Our colleagues at CMS Hasche Sigle do not only publish an excellent German-language blawg, they also dare to tackle questions that you always wanted to know the answer to, but were afraid to ask – I felt I had to share this one with you, and provide an English language summary: “What is the legal status of that drink in front of me, and what are my legal remedies if the bartender is cheating?”
As you might have guessed, Germany being a codified, civil-law system, there are well-defined rules governing the use of calibrated glasses, the Calibration Act (Eichgesetz), and the Calibration Ordninance (Eichordnung). Sec. 9 Calibration Act requires the glass that your bartender fills to be calibrated. It must bear a mark that shows the volume. But if things stopped here, it would be too easy: Sec. 3a Calibration Ordinance exempts such drinks from the requirement to use calibrated glasses that “contain alcohol and are mixed immediatly prior to being served from more than two sorts of drink (liquid drink component)” (alkoholhaltige Mischgetränke, die unmittelbar vor dem Ausschank aus mehr als zwei Getränken gemischt werden).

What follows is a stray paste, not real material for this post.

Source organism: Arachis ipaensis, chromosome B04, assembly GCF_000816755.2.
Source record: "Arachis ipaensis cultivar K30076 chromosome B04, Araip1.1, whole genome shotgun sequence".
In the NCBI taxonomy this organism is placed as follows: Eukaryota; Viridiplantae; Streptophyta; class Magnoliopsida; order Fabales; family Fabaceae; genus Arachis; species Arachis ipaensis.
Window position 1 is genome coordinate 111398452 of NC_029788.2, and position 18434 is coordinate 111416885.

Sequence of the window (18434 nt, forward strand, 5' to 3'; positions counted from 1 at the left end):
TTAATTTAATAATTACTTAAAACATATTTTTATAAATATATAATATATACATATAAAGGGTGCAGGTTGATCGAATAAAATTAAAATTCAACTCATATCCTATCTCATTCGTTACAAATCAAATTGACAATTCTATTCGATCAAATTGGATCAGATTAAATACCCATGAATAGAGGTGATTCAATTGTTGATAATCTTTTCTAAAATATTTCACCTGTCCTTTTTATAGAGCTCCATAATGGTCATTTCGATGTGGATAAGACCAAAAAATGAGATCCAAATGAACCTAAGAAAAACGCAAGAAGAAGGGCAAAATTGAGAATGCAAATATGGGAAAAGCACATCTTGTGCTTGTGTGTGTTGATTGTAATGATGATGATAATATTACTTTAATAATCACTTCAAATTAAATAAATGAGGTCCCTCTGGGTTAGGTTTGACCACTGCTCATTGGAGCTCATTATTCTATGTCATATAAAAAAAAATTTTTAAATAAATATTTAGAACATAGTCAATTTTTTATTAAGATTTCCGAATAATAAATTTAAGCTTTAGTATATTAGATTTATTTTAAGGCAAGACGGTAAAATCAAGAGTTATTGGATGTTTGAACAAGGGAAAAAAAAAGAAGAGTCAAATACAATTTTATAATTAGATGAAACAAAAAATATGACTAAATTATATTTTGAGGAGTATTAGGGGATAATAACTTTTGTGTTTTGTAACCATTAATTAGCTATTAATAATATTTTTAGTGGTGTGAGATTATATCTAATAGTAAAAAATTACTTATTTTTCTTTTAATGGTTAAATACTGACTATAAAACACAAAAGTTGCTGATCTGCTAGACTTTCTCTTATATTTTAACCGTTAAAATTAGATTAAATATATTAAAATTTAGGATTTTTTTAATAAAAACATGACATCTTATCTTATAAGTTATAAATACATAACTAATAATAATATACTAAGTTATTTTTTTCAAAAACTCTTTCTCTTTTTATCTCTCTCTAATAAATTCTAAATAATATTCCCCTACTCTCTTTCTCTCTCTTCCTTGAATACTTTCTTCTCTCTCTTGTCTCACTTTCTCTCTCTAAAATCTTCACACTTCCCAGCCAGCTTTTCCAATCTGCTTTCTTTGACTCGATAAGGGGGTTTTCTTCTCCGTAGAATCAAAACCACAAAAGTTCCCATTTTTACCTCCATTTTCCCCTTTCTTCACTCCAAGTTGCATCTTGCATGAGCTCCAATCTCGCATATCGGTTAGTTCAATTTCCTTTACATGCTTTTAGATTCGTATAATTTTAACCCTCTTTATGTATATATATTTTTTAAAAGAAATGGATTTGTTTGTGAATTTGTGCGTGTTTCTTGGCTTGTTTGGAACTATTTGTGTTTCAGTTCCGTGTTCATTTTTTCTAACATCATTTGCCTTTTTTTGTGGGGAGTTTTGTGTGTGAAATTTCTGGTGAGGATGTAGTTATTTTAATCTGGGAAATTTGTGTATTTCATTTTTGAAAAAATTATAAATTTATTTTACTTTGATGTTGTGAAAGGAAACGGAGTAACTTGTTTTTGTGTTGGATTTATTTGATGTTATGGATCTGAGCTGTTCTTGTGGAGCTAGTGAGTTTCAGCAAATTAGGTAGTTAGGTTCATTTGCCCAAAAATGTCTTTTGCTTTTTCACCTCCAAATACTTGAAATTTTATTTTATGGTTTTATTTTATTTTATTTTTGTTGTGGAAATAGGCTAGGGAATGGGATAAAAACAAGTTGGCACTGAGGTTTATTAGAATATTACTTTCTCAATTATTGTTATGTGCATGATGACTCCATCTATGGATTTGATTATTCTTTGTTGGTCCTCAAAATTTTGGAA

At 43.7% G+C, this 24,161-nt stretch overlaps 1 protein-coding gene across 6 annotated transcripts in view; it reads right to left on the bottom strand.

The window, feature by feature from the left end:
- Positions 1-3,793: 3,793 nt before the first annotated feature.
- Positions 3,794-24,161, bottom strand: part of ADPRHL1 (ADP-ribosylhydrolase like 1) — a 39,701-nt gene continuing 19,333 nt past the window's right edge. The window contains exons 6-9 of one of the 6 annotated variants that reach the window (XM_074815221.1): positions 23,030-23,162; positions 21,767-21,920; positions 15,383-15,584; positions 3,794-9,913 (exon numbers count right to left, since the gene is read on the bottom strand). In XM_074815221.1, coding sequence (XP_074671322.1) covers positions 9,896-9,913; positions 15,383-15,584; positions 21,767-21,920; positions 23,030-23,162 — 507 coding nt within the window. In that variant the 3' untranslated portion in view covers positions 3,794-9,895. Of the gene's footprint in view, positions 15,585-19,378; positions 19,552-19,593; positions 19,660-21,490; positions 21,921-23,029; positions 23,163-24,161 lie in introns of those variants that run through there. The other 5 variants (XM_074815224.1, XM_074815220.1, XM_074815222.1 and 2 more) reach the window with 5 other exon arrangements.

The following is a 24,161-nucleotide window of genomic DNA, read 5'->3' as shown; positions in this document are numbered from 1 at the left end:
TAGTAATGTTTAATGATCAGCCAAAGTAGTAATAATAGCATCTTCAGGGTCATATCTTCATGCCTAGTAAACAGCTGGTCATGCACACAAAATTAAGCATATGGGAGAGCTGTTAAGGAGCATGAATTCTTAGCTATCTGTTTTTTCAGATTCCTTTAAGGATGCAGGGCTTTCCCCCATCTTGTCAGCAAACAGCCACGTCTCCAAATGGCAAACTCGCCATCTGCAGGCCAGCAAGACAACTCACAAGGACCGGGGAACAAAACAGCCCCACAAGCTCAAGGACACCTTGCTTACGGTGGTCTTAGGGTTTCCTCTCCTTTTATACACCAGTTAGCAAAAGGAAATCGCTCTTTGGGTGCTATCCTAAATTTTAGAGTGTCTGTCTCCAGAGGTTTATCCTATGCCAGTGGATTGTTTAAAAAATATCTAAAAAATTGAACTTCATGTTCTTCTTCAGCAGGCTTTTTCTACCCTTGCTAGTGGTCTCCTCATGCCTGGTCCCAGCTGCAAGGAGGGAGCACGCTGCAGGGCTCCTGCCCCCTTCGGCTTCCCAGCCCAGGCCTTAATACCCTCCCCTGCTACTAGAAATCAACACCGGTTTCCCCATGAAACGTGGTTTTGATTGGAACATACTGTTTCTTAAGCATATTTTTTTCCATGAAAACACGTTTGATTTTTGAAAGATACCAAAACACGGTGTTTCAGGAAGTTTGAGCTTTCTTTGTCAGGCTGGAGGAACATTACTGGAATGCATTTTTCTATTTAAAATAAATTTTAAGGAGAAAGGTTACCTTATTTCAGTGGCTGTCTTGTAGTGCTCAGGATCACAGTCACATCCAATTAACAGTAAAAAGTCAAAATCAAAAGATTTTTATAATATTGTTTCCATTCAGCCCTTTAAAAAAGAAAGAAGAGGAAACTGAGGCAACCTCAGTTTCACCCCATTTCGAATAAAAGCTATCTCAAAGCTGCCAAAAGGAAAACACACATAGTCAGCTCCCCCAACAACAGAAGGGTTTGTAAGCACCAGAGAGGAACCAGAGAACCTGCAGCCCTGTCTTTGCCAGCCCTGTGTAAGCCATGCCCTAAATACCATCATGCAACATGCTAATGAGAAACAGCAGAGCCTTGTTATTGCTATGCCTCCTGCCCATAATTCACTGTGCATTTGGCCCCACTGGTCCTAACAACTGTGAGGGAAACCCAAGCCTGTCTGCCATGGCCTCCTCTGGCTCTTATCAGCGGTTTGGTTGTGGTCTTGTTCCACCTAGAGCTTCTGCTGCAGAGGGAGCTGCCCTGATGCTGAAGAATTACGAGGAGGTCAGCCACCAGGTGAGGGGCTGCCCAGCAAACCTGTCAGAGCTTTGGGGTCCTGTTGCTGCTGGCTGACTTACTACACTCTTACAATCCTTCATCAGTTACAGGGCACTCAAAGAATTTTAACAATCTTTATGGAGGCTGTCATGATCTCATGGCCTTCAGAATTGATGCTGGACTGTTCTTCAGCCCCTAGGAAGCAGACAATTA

So let’s apply this to our favorite G&T: It contains Gin and Tonic. That’s only two liquid drink components, and the exemption does not apply. A calibrated glass must be used. But what about the ice? Well, it’s not water (yet), hence can not be construed as “drink” for the purposes of Sec. 3a Calibration Ordinance. The slice of lemon is legally irrelevant as well. Same for Caipirinha: sugar cane rum and lime, two liquids, sugar and ice do not count.
Finally to the remedies, if there is not enough liquid G&T in the glas, as the ice takes up volume: Unfortunately, CMS advise us that, precisely because of the ice, the G&T is not a proper drink, but “liquid food sui generis”, and hence, we have to live with what we get – as long as the glas is calibrated. Kudos for getting that sorted!